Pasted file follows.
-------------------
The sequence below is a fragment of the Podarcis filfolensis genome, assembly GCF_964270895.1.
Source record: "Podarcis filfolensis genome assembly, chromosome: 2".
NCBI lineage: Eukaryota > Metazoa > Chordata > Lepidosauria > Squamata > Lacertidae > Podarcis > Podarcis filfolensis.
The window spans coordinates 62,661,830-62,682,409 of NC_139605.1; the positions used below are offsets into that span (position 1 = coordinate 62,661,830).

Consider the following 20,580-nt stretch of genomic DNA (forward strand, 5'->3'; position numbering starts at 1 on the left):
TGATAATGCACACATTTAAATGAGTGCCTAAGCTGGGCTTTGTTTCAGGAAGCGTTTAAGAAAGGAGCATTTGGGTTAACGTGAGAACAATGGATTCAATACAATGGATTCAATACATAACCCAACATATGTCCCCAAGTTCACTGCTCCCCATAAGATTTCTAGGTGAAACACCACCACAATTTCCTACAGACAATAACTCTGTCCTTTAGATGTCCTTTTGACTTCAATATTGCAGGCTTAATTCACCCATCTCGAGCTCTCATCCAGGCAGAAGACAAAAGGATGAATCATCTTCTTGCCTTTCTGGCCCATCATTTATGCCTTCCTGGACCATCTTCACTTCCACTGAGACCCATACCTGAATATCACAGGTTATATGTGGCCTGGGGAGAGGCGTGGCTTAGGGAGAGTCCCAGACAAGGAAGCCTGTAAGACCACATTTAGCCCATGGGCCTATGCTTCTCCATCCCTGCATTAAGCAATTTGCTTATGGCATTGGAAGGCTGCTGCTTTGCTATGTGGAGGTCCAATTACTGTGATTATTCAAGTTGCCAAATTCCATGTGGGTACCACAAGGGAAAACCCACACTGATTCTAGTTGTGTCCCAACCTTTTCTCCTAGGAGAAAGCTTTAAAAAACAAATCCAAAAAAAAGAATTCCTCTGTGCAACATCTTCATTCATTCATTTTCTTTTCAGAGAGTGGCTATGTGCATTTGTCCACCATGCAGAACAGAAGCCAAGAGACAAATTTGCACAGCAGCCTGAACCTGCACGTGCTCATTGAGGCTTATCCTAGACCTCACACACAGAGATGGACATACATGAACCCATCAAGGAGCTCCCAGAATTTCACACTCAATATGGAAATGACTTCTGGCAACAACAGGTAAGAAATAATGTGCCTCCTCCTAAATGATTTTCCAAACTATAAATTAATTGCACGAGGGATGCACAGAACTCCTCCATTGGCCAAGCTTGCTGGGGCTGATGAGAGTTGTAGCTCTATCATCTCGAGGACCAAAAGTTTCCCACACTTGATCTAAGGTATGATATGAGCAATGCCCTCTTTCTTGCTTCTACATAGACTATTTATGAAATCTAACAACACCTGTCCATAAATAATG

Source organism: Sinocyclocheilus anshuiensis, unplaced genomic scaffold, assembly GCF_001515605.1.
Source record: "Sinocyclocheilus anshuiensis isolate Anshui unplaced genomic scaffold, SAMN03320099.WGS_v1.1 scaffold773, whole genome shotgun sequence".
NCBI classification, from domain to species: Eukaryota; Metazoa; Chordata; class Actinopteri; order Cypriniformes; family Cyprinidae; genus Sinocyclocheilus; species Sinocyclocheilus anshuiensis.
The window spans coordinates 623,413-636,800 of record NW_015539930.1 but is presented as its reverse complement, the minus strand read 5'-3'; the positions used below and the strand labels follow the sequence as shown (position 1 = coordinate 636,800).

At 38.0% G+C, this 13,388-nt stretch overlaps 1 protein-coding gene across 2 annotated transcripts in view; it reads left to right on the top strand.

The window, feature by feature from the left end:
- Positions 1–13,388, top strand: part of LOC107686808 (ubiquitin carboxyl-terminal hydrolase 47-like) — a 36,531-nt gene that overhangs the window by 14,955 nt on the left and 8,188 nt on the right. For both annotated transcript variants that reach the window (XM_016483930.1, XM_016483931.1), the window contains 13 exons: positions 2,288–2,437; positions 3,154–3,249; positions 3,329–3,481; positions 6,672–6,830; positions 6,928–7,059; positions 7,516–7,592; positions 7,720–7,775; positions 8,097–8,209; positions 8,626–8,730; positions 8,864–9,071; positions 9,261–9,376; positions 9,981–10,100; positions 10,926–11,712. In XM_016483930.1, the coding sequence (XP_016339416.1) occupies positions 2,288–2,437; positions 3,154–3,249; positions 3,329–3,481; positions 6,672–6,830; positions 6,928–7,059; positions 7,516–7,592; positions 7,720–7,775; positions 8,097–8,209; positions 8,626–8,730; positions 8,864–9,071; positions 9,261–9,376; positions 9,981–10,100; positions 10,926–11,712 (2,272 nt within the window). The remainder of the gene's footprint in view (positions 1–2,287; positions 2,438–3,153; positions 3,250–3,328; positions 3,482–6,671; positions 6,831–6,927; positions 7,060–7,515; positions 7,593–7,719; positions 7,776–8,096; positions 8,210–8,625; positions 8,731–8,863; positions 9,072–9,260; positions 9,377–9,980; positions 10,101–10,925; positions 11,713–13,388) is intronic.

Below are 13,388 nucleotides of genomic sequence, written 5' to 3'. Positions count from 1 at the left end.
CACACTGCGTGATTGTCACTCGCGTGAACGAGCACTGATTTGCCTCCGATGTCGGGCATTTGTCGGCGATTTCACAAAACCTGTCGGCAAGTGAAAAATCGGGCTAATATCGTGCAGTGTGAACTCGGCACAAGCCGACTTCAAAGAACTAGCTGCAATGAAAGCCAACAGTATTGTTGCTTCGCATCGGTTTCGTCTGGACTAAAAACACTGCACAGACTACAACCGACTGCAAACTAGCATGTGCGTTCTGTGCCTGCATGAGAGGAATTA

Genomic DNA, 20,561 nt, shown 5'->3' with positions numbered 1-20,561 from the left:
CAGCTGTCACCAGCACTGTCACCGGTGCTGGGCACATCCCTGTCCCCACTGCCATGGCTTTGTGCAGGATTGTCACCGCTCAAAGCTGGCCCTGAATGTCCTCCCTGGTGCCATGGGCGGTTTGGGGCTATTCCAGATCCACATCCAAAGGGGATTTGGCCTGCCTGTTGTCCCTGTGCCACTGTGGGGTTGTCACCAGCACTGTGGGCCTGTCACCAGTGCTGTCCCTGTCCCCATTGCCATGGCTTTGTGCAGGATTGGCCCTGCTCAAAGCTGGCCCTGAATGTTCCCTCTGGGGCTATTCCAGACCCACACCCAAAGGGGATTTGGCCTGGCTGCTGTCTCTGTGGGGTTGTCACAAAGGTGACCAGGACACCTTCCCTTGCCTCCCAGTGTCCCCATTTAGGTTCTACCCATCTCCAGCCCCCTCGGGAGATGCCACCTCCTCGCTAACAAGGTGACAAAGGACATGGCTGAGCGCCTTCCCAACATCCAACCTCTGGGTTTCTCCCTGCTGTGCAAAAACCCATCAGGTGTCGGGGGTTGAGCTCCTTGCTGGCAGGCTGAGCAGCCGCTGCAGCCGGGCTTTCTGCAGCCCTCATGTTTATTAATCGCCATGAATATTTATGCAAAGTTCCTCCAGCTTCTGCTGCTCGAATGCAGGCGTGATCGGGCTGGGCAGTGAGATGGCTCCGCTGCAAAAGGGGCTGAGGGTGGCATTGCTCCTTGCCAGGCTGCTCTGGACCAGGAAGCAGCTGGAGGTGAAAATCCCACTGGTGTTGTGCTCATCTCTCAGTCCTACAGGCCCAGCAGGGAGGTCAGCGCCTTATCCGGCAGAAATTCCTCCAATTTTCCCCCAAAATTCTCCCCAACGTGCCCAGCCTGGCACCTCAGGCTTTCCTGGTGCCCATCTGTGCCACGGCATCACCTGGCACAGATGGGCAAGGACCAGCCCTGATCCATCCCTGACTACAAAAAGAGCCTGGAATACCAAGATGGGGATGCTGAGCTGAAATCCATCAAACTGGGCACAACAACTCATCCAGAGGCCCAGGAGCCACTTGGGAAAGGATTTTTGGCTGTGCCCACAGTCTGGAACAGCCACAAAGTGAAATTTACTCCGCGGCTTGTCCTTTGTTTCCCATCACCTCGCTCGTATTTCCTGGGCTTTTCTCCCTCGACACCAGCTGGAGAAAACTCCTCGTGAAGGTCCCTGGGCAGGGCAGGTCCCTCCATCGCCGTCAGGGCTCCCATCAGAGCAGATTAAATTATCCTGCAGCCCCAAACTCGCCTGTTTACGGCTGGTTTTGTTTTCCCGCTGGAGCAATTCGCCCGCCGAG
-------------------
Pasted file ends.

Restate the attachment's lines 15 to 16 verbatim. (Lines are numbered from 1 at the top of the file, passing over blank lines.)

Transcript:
CACACTGCGTGATTGTCACTCGCGTGAACGAGCACTGATTTGCCTCCGATGTCGGGCATTTGTCGGCGATTTCACAAAACCTGTCGGCAAGTGAAAAATCGGGCTAATATCGTGCAGTGTGAACTCGGCACAAGCCGACTTCAAAGAACTAGCTGCAATGAAAGCCAACAGTATTGTTGCTTCGCATCGGTTTCGTCTGGACTAAAAACACTGCACAGACTACAACCGACTGCAAACTAGCATGTGCGTTCTGTGCCTGCATGAGAGGAATTA

Genomic DNA, 20,561 nt, shown 5'->3' with positions numbered 1-20,561 from the left: